Reviews of the novel have been largely positive, and Dune is considered by some critics to be the best science fiction book ever written.
Science fiction author Arthur C. Clarke has described it as "unique" and claimed "I know nothing comparable to it except Lord of the Rings." Robert A. Heinlein described Dune as "Powerful, convincing, and most ingenious." It was called "One of the monuments of modern science fiction" by the Chicago Tribune, while the Washington Post described it as "A portrayal of an alien society more complete and deeply detailed than any other author in the field has managed ... a story absorbing equally for its action and philosophical vistas ... An astonishing science fiction phenomenon."
Algis Budrys praised Dune for the vividness of its imagined setting, saying "The time lives. It breathes, it speaks, and Herbert has smelt it in his nostrils." But Budrys also found that "Dune turns flat and tails off at the end. . . . ruly effective villains simply simper and melt; fierce men and cunning statesmen and seeresses all bend before this new Messiah." He faults in particular Herbert's decision to kill Paul's infant son offstage, with no apparent emotional impact, saying "you cannot be so busy saving a world that you cannot hear an infant shriek."
Tamara I. Hladik wrote that the story "crafts a universe where lesser novels promulgate excuses for sequels. All its rich elements are in balance and plausible — not the patchwork confederacy of made-up languages, contrived customs, and meaningless histories that are the hallmark of so many other, lesser novels."
Read more about this topic: Dune (novel)
Other articles related to "reception":
... The point to point transmission and reception of TV and radio signals is affected by many variables ... affect the signal transmission and the degradation of signal reception ... UHF transmission and reception are enhanced or degraded by tropospheric ducting as the atmosphere warms and cools throughout the day ...
... Reception difficulties can arise, however, when the relative delay of multipaths exceeds the OFDM guard interval duration, and there are frequent ... transmitters can be added to an SFN as and when desired in order to improve reception quality, although the way SFNs have been implemented in the UK up to now they have tended to consist of higher power transmitters ...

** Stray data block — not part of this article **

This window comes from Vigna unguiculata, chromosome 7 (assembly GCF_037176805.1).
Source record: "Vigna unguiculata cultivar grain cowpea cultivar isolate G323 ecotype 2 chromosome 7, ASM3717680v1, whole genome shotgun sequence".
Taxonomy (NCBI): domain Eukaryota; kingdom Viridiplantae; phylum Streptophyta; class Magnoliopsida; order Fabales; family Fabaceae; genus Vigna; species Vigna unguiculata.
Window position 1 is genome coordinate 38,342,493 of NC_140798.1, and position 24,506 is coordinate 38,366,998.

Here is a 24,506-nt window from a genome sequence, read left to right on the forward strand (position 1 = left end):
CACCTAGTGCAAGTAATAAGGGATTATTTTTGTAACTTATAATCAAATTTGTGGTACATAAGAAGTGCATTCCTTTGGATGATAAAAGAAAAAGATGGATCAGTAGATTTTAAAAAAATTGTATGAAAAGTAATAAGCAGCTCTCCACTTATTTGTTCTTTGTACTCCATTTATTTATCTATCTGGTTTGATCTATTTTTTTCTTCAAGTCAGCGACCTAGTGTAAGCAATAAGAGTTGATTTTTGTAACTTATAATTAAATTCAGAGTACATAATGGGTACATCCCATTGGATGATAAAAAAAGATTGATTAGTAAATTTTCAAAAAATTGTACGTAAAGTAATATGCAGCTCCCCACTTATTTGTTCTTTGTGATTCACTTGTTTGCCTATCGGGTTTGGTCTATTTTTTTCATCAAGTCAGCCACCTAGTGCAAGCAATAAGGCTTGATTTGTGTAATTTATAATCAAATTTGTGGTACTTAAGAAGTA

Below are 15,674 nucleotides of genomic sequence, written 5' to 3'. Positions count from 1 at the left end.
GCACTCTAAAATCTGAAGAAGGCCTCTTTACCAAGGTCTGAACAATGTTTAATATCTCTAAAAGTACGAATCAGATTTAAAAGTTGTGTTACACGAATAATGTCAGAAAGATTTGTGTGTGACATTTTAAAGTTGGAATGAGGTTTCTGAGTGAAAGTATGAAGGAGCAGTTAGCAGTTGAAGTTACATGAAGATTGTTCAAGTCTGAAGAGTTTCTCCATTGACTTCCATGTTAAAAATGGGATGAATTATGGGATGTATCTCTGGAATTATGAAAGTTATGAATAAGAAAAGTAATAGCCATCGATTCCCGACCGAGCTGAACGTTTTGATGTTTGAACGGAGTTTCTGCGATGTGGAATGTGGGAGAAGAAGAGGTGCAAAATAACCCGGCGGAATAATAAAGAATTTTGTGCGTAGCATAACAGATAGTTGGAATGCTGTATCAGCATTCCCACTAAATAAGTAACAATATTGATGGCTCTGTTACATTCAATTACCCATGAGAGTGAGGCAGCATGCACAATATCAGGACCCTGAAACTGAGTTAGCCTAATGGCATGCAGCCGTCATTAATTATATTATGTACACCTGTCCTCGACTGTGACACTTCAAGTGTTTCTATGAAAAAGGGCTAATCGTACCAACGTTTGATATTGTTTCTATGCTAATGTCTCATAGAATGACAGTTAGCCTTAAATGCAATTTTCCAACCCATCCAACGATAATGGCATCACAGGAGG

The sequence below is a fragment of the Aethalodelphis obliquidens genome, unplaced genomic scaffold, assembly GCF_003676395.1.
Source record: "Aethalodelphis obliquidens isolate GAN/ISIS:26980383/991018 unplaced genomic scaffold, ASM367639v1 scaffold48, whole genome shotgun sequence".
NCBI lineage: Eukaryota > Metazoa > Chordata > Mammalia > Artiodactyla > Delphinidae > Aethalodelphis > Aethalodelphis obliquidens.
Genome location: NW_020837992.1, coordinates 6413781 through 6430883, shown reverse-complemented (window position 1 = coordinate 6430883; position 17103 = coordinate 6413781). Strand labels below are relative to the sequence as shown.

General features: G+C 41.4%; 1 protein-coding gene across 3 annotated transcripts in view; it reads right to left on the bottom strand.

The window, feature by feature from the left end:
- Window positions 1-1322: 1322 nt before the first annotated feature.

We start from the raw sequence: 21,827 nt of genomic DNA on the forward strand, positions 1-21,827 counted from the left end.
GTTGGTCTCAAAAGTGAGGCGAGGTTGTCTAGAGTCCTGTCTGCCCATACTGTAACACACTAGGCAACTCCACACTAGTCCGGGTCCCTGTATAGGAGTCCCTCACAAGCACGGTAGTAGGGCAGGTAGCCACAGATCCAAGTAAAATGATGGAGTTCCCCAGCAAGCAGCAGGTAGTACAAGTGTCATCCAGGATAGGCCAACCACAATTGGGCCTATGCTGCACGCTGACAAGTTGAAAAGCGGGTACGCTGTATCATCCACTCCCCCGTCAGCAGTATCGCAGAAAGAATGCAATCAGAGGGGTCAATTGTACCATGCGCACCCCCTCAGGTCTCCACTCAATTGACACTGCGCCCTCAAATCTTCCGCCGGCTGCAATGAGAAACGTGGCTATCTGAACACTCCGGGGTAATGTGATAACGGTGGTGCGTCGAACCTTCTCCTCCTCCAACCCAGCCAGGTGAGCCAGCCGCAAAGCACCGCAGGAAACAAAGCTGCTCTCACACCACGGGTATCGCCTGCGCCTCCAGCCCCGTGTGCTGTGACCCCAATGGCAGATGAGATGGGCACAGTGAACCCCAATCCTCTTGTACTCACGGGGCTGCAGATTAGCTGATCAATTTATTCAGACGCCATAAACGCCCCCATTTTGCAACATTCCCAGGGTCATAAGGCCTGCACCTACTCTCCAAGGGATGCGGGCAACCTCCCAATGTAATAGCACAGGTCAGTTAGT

... There are two times listed on the invitation 恭候 (greeting) and 入席 (reception) ... ready to receive guests and greet them the second one is the time the reception/banquet will start ... However, if the wedding reception takes place in southern China, Hong Kong, Macau, and even parts of Canada (where there is a large Cantonese population), májiàng might still be played before the ...
... Wilber is credited with popularizing, if not inventing, the field of Integral Thought, broadening the appeal of a "perennial philosophy" to a much wider audience ... Cultural figures as varied as Bill Clinton, Al Gore, Deepak Chopra, and musician Billy Corgan have mentioned his influence ...
... Reception Aggregate scores Aggregator Score GameRankings 94.28% (PC) 83.23% (PS2) Metacritic 96/100 (PC) 87/100 (PS2) Review scores Publication Score Computer Gaming World Half-Life's public reception was ... The critical reception of the film was very poor ...
Famous quotes containing the word reception:
“But in the reception of metaphysical formula, all depends, as regards their actual and ulterior result, on the pre-existent qualities of that soil of human nature into which they fallthe company they find already present there, on their admission into the house of thought.”
—Walter Pater (18391894)
“To aim to convert a man by miracles is a profanation of the soul. A true conversion, a true Christ, is now, as always, to be made by the reception of beautiful sentiments.”
—Ralph Waldo Emerson (18031882)
“Satire is a sort of glass, wherein beholders do generally discover everybodys face but their own; which is the chief reason for that kind of reception it meets in the world, and that so very few are offended with it.”
—Jonathan Swift (16671745)